This is an area which has changed considerably in the last two years. In 2020, the government introduced new rules for reporting and paying tax for individuals and trusts when disposing of a residential property. Previously, gains could be reported in a self-assessment tax return in the tax year after the property was sold but the regulations were changed so that CGT needed to be registered and paid within 30 days of the property disposal.
However, in the Autumn Budget, the chancellor doubled the payment window with immediate effect – capital gains tax for residential property transactions can now be paid within 60 days.
This move comes after it was announced that the 30-day deadline netted the Exchequer an increased revenue of £935m over the tax year 2020/21.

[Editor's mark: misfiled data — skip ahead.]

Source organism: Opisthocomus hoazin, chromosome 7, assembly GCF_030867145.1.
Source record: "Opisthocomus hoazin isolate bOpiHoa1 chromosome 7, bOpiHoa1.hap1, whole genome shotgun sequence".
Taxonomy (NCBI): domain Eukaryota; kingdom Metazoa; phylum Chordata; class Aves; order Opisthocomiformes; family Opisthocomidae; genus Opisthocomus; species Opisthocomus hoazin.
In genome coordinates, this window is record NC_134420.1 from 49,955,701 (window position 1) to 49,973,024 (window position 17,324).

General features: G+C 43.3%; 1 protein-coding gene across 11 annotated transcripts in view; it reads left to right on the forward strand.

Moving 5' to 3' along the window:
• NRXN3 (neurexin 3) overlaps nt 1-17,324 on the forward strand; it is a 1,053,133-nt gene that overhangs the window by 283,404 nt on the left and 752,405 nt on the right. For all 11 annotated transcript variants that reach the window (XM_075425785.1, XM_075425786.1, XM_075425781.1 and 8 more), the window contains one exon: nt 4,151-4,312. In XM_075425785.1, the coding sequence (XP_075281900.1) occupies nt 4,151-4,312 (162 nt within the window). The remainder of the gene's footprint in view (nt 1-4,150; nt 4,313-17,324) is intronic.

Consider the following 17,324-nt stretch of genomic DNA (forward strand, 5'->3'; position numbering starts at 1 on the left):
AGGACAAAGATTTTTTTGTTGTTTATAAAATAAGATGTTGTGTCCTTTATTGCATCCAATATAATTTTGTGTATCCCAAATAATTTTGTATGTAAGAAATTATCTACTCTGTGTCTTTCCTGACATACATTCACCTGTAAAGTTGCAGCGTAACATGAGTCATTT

You will also need to complete a ‘Residential Property Return’ and submit this to HMRC to report the gains. If your property is held jointly or in a partnership, each individual owner is required to submit the form.
If you normally complete a self-assessment, you will still need to report the capital gain on your annual tax return as well. These new regulations do not apply if the capital gain is non-taxable for example, if covered by main residence relief.
It is a good idea to get your records up-to-date in advance of selling a property. This should include the date when the property was acquired, the original cost and details of any improvements made. Professional valuations may also be required.